Detours: Red neck facelift
Few people heading to New York City think of visiting nearby New Jersey. The state's reputation is hardly appealing: a breeding ground of rock stars; home of 'Joisy girls', those gauche habitues of shopping malls; a giant suburban sprawl. But venture far enough into New Jersey and you find a world that upends all the cliches and late-night television comedic putdowns.
Nestled on the New Jersey side of the Delaware River lies the languid river town of Lambertville. It's a place where visitors settle into an easy rhythm and where 21st-century brands have been eschewed in favour of a rekindled past.
With the Delaware-Raritan canal passing through the town and, later, the arrival of a railway line that tracked the river's course, Lambertville was for many years a small yet bustling mill town. The mid-20th century proved less providential, but the town has shaken off its malaise.
Today, the more established inhabitants have been joined by second-home owners, New Yorkers, four-day-week commuters and a stream of visitors.
Bridge Street, the main thoroughfare, can't be more than 350 metres long. Behind its imposing Victorian facades are many of the antiques stores and galleries on whose reputations the town was partly revived. They sell everything from Pennsylvanian farm furniture to kitsch baubles.
Another place to linger is America Antiques at 5 South Main Street. The shop is a horologist's dream, offering a vast display of antique clock faces, some easily one metre across.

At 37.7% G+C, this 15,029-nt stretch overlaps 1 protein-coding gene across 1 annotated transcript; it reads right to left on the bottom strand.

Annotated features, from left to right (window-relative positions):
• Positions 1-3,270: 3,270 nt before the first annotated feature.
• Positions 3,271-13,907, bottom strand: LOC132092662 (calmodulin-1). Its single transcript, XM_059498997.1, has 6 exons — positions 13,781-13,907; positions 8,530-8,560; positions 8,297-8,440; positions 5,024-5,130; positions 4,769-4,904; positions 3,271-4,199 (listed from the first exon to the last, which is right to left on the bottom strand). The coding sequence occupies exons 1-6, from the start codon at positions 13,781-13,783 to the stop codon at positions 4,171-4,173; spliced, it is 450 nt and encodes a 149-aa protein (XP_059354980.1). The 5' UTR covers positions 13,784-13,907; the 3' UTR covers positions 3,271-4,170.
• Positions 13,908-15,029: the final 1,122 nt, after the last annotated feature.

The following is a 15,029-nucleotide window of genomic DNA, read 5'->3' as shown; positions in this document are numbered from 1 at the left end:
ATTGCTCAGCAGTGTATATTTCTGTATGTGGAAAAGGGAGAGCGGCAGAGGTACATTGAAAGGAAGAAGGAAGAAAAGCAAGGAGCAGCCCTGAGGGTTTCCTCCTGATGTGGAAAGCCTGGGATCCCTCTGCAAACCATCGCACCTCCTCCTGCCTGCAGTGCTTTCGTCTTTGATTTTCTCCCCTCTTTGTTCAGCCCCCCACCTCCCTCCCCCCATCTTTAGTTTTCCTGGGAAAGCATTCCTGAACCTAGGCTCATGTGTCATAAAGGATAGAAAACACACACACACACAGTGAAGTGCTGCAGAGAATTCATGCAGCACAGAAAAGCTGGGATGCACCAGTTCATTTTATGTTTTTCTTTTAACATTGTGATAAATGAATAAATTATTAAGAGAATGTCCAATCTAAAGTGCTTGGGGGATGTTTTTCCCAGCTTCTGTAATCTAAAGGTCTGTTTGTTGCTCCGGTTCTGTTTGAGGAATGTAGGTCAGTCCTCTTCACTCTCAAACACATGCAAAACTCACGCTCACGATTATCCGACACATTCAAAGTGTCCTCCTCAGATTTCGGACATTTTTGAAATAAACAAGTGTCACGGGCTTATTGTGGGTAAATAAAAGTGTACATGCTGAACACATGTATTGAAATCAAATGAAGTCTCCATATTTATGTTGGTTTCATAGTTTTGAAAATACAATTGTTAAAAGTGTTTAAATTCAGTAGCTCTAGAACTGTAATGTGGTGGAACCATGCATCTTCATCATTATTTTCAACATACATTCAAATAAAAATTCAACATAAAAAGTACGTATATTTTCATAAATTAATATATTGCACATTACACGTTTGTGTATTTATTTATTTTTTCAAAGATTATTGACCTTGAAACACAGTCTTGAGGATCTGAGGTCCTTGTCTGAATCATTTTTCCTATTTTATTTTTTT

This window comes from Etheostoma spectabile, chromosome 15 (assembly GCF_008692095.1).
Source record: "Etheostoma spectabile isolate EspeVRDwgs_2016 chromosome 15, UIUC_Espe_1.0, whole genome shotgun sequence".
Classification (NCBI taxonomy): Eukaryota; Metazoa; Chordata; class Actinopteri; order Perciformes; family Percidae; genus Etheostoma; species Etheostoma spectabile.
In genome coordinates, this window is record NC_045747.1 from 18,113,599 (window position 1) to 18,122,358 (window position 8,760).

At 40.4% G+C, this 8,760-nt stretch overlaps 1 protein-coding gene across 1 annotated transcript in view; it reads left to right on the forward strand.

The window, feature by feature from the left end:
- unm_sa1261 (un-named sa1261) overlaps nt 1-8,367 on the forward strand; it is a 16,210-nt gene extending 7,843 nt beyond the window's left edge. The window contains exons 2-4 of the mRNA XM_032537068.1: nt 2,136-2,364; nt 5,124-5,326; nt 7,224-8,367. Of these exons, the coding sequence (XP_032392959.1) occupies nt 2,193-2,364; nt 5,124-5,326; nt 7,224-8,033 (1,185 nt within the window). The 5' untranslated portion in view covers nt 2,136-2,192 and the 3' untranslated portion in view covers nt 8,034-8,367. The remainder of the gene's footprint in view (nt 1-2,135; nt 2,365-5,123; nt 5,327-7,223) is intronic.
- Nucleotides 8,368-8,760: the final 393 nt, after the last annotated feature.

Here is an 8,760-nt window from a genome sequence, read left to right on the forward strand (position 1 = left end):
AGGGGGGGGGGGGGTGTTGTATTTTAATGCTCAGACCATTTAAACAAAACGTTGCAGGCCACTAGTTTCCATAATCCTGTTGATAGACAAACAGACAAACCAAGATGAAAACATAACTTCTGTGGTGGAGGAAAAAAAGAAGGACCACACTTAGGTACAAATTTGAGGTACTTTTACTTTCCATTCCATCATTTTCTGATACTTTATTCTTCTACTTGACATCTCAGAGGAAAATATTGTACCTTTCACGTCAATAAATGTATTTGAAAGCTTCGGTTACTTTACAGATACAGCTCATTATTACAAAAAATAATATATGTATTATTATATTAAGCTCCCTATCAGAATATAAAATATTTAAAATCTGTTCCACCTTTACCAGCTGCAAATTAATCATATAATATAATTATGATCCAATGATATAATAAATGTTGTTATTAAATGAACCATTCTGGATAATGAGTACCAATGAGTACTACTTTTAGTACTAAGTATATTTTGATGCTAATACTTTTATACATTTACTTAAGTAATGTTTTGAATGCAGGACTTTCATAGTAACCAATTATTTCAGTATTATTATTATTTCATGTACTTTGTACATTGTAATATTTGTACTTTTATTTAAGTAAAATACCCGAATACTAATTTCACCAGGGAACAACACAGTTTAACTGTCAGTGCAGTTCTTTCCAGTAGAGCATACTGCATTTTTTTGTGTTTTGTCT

North of Bridge Street runs a series of roads lined with terraced houses, their vivid exteriors reflecting the town's new-found optimism. Locals lounge on their porches and exchange pleasantries with passers-by. Dining options include the Lambertville Station, where the menu ranges from crab cakes to the starch-loaded staples of an American brunch. Those with fatter wallets can join the New York crowd at Lily's on the Canal for grilled panini sandwiches or filet mignon, among other items.
After lunch, take a walk along the river's edge. In summer, teenagers drift past on inflated inner tubes. Alternatively, cross the New Hope-Lambertville Bridge and step into Pennsylvania. New Hope has become a lure for aficionados of aromatherapy and the like.
When we visit Lambertville a handful of classic cars lines Bridge Street, the owner of an old MG chats with gushing onlookers, and a suitably grizzled troop of chaps-clad bikers thump-thumps past on their Harleys.
Leaving Lambertville, drive across the bridge to New Hope and then strike north along the river's edge. Within minutes the sublime but monied splendour of Pennsylvania's Bucks County seduces you.
For much of the way the road hugs a steep escarpment. To your right, the Delaware River slips in and out of view. Dotted along the route are hamlets redolent of England's Cotswolds. Later, as the land flattens out, huge homes, restored red barns and polo fields testify to the residents' healthy bank accounts.
Cross the river back to French-town, linger in what appears to be a miniature version of Lambertville and then head back to New York. Eventually you'll pass through the New Jersey of lore.
From New York, take Route 78 heading east. Take the exit for Route 513 and follow this to Frenchtown. At Frenchtown, take Route 29 south towards Lambertville